Confederate cannon balls plunged into the brick walls of Fort Sumter at the outset of the Civil War, forcing Union troops to surrender. A century and a half later, surging storm waters are now the modern threat to the South Carolina national monument. Storm-swollen seas can flood the coastal garrison, at times forcing the National Park Service to shut it down.
More than 100 National Park Service sites are located either on or near the coast. With global sea levels rising at an accelerating pace, spurred on by human-caused climate change, it’s more important than ever that the service understands how storm surges and rising seas will impact historical sites like Sumter.
The conservation agency, however, lacked useful projections showing how these factors could inundate vulnerable lands, both in the near and distant future. So, when a visiting climate scientist, Maria Caffrey, proposed such a project, the Park Service accepted, and in 2013 the research began.
Five years later, the Park Service published the 90-page study to the backpages of its website with no known promotion of the work. The Union of Concerned Scientists spotted the study’s publication last Friday, noting that there was “no easy way to find it unless you know where to look.”
While a Park Service spokesperson explained via email that, once published, the report had been sent to park managers, it wasn’t clear if the agency planned on publicizing the findings on a larger scale.
It was also unclear if the study would be published at all, and if so, in what form. After Caffrey’s initial report was handed in, government officials censored out phrases relating to human-induced climate change in revisions and pushed the publication of the study back repeatedly, she said. The Center for Investigative Reporting, which acquired some 2,000 pages of revision, exposed the censored language and published the revisions on the organization’s Reveal website in April.
While the Park Service finally published an uncensored version last week, the events illustrate how government interests can infringe upon the scientific integrity of new research, especially in the realm of climate change. As Caffrey notes, the removal of particular language in the study came from inside the government, not scientists outside the agency.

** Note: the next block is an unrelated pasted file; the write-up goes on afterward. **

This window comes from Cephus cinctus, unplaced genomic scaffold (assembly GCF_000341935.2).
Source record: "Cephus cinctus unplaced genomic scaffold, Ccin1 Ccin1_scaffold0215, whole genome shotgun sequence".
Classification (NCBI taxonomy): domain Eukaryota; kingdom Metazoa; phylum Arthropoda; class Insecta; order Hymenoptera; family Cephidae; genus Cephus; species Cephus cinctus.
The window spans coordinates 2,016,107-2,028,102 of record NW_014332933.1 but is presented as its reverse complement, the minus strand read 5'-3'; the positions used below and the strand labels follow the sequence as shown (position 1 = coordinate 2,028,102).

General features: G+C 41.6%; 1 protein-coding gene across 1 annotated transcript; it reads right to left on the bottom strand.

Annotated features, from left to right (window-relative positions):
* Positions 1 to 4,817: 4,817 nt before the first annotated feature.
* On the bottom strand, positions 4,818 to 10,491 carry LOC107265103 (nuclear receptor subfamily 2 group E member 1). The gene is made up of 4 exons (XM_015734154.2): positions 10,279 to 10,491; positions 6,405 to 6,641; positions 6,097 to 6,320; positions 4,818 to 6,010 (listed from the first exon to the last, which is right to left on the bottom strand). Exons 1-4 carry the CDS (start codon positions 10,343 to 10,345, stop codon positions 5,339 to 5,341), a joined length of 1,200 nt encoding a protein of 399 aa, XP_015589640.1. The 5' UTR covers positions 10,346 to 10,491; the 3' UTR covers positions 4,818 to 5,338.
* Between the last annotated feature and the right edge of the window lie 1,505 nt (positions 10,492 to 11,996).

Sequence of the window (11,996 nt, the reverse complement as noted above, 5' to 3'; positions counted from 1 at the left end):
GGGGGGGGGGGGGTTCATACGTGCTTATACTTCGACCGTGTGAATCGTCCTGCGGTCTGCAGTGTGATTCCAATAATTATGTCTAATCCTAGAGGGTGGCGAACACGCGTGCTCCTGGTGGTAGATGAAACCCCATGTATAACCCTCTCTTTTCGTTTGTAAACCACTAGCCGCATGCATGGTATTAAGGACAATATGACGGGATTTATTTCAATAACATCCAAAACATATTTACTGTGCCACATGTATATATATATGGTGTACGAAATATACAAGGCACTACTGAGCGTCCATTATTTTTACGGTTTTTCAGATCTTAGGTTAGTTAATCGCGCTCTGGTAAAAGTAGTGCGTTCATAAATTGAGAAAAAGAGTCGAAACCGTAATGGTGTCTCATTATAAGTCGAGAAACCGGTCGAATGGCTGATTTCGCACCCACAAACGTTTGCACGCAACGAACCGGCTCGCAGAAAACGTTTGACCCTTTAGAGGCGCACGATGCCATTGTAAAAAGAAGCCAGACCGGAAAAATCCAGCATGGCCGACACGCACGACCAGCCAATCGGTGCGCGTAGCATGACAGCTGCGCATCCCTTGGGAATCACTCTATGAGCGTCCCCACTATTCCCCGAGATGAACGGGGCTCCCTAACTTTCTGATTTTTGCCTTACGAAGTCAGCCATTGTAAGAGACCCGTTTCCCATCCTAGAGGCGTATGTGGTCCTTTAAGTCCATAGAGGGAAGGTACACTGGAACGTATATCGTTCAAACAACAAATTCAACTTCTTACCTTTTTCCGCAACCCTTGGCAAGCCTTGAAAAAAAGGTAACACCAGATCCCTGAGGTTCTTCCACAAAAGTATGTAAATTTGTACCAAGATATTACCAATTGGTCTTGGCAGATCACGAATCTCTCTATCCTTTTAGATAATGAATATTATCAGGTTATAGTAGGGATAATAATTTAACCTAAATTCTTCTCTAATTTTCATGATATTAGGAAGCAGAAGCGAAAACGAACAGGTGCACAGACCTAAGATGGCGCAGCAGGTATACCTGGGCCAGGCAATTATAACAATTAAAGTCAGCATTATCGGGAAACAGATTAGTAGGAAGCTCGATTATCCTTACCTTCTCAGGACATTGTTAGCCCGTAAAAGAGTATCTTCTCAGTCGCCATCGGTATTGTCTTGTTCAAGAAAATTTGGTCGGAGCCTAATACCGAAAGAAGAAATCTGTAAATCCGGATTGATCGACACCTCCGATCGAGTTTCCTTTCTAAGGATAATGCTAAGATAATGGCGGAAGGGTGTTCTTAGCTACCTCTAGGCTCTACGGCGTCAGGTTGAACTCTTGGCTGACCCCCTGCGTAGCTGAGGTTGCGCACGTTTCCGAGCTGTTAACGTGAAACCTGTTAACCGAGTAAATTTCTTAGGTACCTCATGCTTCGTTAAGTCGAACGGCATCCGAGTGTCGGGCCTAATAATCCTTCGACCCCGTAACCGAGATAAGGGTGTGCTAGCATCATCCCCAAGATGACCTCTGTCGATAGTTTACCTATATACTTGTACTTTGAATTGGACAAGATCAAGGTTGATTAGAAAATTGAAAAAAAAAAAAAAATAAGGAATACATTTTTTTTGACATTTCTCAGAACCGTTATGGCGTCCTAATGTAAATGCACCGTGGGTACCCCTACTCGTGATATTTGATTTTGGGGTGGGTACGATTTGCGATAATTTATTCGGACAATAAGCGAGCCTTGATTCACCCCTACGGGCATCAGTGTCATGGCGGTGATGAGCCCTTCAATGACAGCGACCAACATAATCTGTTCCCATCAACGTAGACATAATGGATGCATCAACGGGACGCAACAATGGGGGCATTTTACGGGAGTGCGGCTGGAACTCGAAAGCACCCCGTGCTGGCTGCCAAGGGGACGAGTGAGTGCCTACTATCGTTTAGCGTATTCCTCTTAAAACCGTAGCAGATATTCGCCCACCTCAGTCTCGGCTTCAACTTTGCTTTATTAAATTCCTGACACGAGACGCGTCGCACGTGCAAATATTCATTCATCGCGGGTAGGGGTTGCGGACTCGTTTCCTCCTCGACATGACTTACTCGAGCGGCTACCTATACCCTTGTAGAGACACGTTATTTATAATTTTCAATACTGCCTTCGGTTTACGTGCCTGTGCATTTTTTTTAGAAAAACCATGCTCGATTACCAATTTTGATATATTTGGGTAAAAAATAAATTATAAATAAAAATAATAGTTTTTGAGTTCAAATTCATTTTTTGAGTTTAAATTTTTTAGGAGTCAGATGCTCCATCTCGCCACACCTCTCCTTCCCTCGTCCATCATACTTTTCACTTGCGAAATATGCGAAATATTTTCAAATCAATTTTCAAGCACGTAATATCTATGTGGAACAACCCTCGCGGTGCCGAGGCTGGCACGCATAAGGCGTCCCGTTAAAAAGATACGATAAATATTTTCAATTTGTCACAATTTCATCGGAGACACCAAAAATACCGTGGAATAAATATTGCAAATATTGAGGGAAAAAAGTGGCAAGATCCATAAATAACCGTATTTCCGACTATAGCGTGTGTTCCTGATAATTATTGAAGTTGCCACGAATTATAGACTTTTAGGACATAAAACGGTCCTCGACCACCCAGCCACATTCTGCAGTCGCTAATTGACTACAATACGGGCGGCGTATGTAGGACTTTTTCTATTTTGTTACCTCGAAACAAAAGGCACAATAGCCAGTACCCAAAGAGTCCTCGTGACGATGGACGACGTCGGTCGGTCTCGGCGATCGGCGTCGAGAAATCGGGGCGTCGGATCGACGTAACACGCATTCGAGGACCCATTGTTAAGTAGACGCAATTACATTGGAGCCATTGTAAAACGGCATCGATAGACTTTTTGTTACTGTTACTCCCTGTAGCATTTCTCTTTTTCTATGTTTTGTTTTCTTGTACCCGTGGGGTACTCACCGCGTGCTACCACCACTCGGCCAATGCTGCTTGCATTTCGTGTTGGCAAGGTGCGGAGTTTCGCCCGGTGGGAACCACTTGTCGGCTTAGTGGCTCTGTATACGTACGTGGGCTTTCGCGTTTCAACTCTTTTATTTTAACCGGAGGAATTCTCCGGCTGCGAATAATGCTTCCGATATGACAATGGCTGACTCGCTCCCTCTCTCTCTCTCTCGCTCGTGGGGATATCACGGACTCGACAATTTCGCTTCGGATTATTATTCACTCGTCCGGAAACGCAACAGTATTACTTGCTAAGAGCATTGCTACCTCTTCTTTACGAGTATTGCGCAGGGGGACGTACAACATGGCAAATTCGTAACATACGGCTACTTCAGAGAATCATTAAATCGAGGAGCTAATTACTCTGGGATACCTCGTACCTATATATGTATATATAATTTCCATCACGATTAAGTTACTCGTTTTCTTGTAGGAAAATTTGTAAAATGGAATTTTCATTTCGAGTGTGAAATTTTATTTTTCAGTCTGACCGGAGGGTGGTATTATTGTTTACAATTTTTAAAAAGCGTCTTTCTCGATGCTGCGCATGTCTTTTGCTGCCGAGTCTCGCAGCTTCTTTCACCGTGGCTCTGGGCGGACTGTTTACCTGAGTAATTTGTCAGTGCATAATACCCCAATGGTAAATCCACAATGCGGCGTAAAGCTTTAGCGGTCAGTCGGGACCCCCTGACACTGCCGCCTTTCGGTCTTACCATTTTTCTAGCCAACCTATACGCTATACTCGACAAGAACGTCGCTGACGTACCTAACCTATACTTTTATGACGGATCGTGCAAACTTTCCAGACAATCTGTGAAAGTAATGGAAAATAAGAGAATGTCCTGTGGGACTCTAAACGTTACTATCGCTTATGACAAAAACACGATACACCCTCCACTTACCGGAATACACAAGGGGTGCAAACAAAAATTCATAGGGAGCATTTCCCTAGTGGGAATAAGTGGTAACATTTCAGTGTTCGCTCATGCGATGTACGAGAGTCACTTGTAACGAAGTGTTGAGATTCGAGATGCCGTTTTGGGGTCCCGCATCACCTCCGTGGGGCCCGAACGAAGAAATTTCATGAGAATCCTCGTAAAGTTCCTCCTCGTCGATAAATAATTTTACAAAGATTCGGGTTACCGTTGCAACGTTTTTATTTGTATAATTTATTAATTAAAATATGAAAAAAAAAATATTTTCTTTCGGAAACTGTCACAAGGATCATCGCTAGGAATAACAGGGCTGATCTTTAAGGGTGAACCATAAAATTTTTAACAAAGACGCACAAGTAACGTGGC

“The alterations came from people way beyond the coauthors,” Caffrey, now a research associate at the University of Colorado Boulder, said in an interview.
What the study says about climate change
The study, “Sea Level Rise and Storm Surge Projections for the National Park Service,” projects sea level rise in the years 2030, 2050, and 2100 for 118 park sites, as well as storm surge projections for 97 of them.
Simulated flooding caused by a hypothetical hurricane striking Theodore Roosevelt Island in Washington DC.
Image: National Park Service
The study found that there are coastal parks — like Wright Brothers National Memorial located on a strip of sandy island off of North Carolina — that may be relatively comfortable today but are likely to become vulnerable to future sea level rise and storm surge.
“Wright Brothers might not be in serious danger right now, but when you factor in sea level rise and storm surge, it becomes a much more serious issue,” said Caffrey.
During the revision process, a park official (or officials) crossed out different references to “human activities” and “anthropogenic” (meaning originating from human activity) from language discussing the influences of climate change, according to Reveal’s reporting.
But in the final published version, these words were back.
“We were pleased to see it underscore that park structures were at risk from anthropogenic climate change,” Sarah Barmeyer, the senior director of Conservation Programs for the National Parks Conservation Association, said in an interview.
The Park Service said that it backs the final version of the report published to the site, and that the agency often works through disagreements on recommended revisions to scientific reports.